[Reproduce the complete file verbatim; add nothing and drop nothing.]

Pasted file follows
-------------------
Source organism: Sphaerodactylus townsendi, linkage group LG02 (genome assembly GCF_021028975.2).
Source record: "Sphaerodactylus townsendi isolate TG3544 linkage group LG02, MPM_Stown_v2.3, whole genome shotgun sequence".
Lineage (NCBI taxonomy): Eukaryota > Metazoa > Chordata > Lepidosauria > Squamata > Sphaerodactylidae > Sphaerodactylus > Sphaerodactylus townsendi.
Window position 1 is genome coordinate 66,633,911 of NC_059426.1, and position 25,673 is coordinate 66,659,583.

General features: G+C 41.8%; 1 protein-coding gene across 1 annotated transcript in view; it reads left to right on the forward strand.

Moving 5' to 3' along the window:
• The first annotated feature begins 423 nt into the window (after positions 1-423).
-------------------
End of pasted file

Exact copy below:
Source organism: Sphaerodactylus townsendi, linkage group LG02 (genome assembly GCF_021028975.2).
Source record: "Sphaerodactylus townsendi isolate TG3544 linkage group LG02, MPM_Stown_v2.3, whole genome shotgun sequence".
Lineage (NCBI taxonomy): Eukaryota > Metazoa > Chordata > Lepidosauria > Squamata > Sphaerodactylidae > Sphaerodactylus > Sphaerodactylus townsendi.
Window position 1 is genome coordinate 66,633,911 of NC_059426.1, and position 25,673 is coordinate 66,659,583.

General features: G+C 41.8%; 1 protein-coding gene across 1 annotated transcript in view; it reads left to right on the forward strand.

Moving 5' to 3' along the window:
• The first annotated feature begins 423 nt into the window (after positions 1-423).